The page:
Let's Talk Turquoise

Blue Diamond Mine

Located northeast of Iowa Canyon in Lander County, Nevada, the largest production of these deposits was during the early 1970s. Joe Morris and his many partners used a bulldozer to uncover large quantities of small and large plate formations of turquoise that ranged in sized and included large pieces that were twelve inches long and two inches thick. These deposits had a variety of colored host rocks with the most common being a black chert, which created a swirl of matrix similar to the Stormy Mountain Mine turquoise. The colors are generally between a washed-out mixture of blue and green and a nice dark blue. The inconsistency of the heavy-laden host rocks sometimes make Blue Diamond difficult to cut, but it is great for large cabochons and especially specimen samples.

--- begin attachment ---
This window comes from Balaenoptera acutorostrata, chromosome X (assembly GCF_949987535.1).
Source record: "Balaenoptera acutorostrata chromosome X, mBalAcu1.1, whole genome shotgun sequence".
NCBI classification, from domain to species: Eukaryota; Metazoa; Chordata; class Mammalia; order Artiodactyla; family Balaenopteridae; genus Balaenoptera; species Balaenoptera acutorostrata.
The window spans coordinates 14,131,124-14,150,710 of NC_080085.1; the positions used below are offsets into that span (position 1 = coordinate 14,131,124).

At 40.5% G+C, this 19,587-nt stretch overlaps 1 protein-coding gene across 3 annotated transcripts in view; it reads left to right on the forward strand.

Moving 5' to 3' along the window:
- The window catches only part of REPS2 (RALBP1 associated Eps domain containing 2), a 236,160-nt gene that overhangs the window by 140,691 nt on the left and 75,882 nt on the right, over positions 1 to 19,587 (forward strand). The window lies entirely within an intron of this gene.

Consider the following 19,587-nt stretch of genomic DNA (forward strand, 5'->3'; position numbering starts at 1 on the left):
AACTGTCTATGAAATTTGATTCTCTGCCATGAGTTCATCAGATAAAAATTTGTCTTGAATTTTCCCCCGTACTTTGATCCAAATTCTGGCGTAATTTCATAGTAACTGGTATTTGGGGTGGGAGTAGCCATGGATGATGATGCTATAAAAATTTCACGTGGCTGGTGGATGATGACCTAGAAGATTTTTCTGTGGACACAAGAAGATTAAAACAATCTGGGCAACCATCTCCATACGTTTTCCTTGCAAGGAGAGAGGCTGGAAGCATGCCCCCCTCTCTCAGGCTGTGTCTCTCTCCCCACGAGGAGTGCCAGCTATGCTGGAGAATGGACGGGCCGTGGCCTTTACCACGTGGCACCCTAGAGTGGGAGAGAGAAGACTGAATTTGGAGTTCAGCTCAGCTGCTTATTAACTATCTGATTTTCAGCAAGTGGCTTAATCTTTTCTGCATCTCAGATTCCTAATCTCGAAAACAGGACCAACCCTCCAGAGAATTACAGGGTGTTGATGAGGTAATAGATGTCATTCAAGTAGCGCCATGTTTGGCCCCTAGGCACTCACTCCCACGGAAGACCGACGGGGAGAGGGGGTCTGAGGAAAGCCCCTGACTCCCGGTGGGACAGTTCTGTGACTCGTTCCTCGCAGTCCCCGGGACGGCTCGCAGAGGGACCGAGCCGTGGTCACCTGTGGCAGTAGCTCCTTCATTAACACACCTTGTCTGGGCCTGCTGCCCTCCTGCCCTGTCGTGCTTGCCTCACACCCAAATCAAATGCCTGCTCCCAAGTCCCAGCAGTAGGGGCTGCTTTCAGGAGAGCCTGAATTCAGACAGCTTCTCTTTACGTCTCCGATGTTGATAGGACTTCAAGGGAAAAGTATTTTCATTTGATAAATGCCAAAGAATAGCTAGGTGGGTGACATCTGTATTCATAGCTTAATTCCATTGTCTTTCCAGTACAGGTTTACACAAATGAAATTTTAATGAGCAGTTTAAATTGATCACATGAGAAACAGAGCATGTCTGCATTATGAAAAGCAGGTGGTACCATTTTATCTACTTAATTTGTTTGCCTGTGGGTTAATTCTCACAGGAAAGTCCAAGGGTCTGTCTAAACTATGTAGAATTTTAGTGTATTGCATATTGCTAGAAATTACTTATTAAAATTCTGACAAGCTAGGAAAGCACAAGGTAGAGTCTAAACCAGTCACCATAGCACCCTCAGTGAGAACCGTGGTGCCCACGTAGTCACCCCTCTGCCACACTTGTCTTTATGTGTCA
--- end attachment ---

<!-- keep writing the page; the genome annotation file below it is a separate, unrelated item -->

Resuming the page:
3 Responses

  1. Reenie Hollen

    How do I determine the value of blue diamond turquoise?

    May 15, 2012 at 8:01 pm

    • davonna

      Blue Diamond like any other turquoise mine is categorized by depth of color and distribution of matrix. The best BD had a deep color with a chert (black) matrix that was evenly placed within a cabochon. BD wasn’t known for spiderweb but for the chert matrix.

      May 18, 2012 at 4:50 pm

  2. Gibby

    I like your site! I chuckled seeing folks I know at the book premier night. Next time I make it to Albuquerque I will definitely come see you folks. Beautiful photos too. I think I need to pick up this book. Phillip C. told me about it when it first came out.

    June 17, 2012 at 3:49 pm

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